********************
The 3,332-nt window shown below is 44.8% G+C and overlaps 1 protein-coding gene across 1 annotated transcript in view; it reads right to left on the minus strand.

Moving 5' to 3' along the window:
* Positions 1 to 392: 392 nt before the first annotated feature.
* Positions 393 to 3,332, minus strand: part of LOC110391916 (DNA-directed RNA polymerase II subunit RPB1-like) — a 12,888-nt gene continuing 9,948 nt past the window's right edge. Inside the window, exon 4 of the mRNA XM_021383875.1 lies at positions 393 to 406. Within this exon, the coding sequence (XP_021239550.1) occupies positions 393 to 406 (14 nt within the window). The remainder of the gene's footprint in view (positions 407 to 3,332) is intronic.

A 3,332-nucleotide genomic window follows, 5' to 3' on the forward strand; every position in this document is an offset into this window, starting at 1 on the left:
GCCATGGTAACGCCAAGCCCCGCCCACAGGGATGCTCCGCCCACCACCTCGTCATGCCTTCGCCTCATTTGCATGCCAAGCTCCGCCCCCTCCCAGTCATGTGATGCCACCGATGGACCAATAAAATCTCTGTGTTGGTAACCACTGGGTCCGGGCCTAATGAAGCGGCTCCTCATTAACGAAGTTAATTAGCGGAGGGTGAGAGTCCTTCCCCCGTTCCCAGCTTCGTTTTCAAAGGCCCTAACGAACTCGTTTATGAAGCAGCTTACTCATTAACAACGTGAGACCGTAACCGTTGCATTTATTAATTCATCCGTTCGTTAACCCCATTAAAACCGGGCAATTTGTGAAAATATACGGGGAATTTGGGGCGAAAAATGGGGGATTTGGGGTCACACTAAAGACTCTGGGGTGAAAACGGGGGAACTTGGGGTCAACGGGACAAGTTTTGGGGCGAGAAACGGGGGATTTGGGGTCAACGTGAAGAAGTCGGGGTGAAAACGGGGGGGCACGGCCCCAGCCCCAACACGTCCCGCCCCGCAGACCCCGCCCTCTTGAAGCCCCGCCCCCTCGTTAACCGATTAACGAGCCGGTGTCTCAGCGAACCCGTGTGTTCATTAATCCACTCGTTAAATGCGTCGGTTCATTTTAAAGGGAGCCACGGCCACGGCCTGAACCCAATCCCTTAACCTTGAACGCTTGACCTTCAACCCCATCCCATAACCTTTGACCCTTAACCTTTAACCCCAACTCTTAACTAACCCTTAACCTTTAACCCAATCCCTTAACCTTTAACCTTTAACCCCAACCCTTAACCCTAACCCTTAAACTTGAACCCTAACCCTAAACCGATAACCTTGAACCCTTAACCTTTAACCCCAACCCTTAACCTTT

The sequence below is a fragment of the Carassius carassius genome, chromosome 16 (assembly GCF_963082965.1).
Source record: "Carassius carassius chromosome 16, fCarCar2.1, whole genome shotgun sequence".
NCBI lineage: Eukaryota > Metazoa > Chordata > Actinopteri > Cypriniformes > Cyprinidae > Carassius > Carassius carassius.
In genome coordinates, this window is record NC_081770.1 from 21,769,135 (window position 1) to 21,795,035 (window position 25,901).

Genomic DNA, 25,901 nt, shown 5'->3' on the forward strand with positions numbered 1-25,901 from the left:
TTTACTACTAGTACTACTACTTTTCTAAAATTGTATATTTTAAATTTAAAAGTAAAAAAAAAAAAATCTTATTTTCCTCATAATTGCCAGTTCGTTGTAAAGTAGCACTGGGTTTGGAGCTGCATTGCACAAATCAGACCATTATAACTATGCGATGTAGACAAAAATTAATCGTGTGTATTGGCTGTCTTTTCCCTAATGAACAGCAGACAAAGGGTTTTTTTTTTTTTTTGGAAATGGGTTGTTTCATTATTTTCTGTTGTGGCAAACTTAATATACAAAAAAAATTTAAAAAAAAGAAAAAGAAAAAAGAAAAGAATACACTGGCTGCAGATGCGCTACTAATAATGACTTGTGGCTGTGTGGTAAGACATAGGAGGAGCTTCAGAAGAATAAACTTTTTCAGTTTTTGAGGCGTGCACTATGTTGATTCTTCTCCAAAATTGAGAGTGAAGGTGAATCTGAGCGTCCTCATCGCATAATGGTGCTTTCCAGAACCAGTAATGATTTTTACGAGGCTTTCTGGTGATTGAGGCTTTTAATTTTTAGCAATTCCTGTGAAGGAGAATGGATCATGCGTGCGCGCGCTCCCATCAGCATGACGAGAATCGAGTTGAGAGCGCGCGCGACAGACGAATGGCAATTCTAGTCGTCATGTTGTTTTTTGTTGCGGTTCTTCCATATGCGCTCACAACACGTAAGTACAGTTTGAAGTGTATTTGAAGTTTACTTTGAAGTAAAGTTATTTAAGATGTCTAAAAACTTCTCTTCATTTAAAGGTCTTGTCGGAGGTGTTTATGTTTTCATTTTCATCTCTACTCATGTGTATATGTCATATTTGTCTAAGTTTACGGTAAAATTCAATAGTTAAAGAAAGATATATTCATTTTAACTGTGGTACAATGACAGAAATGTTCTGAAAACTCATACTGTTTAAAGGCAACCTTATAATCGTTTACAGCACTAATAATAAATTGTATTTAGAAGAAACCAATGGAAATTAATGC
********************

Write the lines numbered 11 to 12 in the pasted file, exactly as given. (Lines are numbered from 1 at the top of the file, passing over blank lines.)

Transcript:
Genomic DNA, 25,901 nt, shown 5'->3' on the forward strand with positions numbered 1-25,901 from the left:
TTTACTACTAGTACTACTACTTTTCTAAAATTGTATATTTTAAATTTAAAAGTAAAAAAAAAAAAATCTTATTTTCCTCATAATTGCCAGTTCGTTGTAAAGTAGCACTGGGTTTGGAGCTGCATTGCACAAATCAGACCATTATAACTATGCGATGTAGACAAAAATTAATCGTGTGTATTGGCTGTCTTTTCCCTAATGAACAGCAGACAAAGGGTTTTTTTTTTTTTTTGGAAATGGGTTGTTTCATTATTTTCTGTTGTGGCAAACTTAATATACAAAAAAAATTTAAAAAAAAGAAAAAGAAAAAAGAAAAGAATACACTGGCTGCAGATGCGCTACTAATAATGACTTGTGGCTGTGTGGTAAGACATAGGAGGAGCTTCAGAAGAATAAACTTTTTCAGTTTTTGAGGCGTGCACTATGTTGATTCTTCTCCAAAATTGAGAGTGAAGGTGAATCTGAGCGTCCTCATCGCATAATGGTGCTTTCCAGAACCAGTAATGATTTTTACGAGGCTTTCTGGTGATTGAGGCTTTTAATTTTTAGCAATTCCTGTGAAGGAGAATGGATCATGCGTGCGCGCGCTCCCATCAGCATGACGAGAATCGAGTTGAGAGCGCGCGCGACAGACGAATGGCAATTCTAGTCGTCATGTTGTTTTTTGTTGCGGTTCTTCCATATGCGCTCACAACACGTAAGTACAGTTTGAAGTGTATTTGAAGTTTACTTTGAAGTAAAGTTATTTAAGATGTCTAAAAACTTCTCTTCATTTAAAGGTCTTGTCGGAGGTGTTTATGTTTTCATTTTCATCTCTACTCATGTGTATATGTCATATTTGTCTAAGTTTACGGTAAAATTCAATAGTTAAAGAAAGATATATTCATTTTAACTGTGGTACAATGACAGAAATGTTCTGAAAACTCATACTGTTTAAAGGCAACCTTATAATCGTTTACAGCACTAATAATAAATTGTATTTAGAAGAAACCAATGGAAATTAATGC